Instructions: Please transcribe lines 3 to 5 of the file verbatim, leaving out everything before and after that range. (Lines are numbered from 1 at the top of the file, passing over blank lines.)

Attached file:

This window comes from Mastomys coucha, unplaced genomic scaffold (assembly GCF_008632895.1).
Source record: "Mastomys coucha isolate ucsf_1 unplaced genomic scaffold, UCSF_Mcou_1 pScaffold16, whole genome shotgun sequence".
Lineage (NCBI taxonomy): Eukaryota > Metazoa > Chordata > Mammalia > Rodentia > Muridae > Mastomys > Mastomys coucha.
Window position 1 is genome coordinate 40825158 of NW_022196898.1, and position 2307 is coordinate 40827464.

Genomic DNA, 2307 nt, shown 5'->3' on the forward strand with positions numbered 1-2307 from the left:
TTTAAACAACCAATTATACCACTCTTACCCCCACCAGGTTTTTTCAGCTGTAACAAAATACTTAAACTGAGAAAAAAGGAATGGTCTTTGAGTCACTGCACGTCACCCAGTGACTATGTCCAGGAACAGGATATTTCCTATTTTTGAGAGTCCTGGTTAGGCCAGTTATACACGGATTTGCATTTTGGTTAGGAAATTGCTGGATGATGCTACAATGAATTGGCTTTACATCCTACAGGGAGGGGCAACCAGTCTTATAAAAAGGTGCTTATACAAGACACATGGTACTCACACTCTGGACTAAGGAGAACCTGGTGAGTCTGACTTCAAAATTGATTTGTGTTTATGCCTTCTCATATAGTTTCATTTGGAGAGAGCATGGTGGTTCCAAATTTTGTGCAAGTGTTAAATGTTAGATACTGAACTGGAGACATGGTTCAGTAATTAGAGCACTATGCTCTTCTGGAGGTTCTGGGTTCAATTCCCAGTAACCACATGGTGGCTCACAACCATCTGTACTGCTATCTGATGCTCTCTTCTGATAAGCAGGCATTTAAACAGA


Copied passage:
Lineage (NCBI taxonomy): Eukaryota > Metazoa > Chordata > Mammalia > Rodentia > Muridae > Mastomys > Mastomys coucha.
Window position 1 is genome coordinate 40825158 of NW_022196898.1, and position 2307 is coordinate 40827464.

Genomic DNA, 2307 nt, shown 5'->3' on the forward strand with positions numbered 1-2307 from the left: